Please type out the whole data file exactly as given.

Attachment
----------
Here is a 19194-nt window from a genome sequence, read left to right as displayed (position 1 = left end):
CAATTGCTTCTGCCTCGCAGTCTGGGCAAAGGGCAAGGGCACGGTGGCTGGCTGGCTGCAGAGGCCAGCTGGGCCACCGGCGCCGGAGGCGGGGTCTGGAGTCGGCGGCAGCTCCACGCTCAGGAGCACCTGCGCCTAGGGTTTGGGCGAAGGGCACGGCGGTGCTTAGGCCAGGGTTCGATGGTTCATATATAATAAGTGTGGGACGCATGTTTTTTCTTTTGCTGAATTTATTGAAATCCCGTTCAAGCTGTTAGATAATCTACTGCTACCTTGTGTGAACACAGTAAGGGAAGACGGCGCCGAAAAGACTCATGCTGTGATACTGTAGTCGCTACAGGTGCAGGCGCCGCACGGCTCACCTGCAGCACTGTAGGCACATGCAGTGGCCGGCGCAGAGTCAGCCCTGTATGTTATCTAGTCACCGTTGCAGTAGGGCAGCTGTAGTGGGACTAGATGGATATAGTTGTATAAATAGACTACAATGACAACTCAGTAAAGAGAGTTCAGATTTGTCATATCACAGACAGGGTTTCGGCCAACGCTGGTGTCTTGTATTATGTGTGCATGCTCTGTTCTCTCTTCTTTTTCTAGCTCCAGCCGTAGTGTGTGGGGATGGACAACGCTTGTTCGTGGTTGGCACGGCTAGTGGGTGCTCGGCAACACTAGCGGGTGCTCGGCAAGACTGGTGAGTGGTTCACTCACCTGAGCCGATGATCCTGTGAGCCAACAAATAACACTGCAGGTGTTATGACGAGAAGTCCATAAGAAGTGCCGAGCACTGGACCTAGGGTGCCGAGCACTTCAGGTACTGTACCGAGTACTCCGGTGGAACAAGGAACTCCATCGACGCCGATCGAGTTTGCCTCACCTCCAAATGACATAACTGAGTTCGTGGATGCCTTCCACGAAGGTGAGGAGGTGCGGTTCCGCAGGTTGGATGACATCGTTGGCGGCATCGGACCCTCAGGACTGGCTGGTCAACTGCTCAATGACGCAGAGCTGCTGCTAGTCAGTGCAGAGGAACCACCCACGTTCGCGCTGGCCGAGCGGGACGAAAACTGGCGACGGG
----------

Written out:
Here is a 19194-nt window from a genome sequence, read left to right as displayed (position 1 = left end):
CAATTGCTTCTGCCTCGCAGTCTGGGCAAAGGGCAAGGGCACGGTGGCTGGCTGGCTGCAGAGGCCAGCTGGGCCACCGGCGCCGGAGGCGGGGTCTGGAGTCGGCGGCAGCTCCACGCTCAGGAGCACCTGCGCCTAGGGTTTGGGCGAAGGGCACGGCGGTGCTTAGGCCAGGGTTCGATGGTTCATATATAATAAGTGTGGGACGCATGTTTTTTCTTTTGCTGAATTTATTGAAATCCCGTTCAAGCTGTTAGATAATCTACTGCTACCTTGTGTGAACACAGTAAGGGAAGACGGCGCCGAAAAGACTCATGCTGTGATACTGTAGTCGCTACAGGTGCAGGCGCCGCACGGCTCACCTGCAGCACTGTAGGCACATGCAGTGGCCGGCGCAGAGTCAGCCCTGTATGTTATCTAGTCACCGTTGCAGTAGGGCAGCTGTAGTGGGACTAGATGGATATAGTTGTATAAATAGACTACAATGACAACTCAGTAAAGAGAGTTCAGATTTGTCATATCACAGACAGGGTTTCGGCCAACGCTGGTGTCTTGTATTATGTGTGCATGCTCTGTTCTCTCTTCTTTTTCTAGCTCCAGCCGTAGTGTGTGGGGATGGACAACGCTTGTTCGTGGTTGGCACGGCTAGTGGGTGCTCGGCAACACTAGCGGGTGCTCGGCAAGACTGGTGAGTGGTTCACTCACCTGAGCCGATGATCCTGTGAGCCAACAAATAACACTGCAGGTGTTATGACGAGAAGTCCATAAGAAGTGCCGAGCACTGGACCTAGGGTGCCGAGCACTTCAGGTACTGTACCGAGTACTCCGGTGGAACAAGGAACTCCATCGACGCCGATCGAGTTTGCCTCACCTCCAAATGACATAACTGAGTTCGTGGATGCCTTCCACGAAGGTGAGGAGGTGCGGTTCCGCAGGTTGGATGACATCGTTGGCGGCATCGGACCCTCAGGACTGGCTGGTCAACTGCTCAATGACGCAGAGCTGCTGCTAGTCAGTGCAGAGGAACCACCCACGTTCGCGCTGGCCGAGCGGGACGAAAACTGGCGACGGG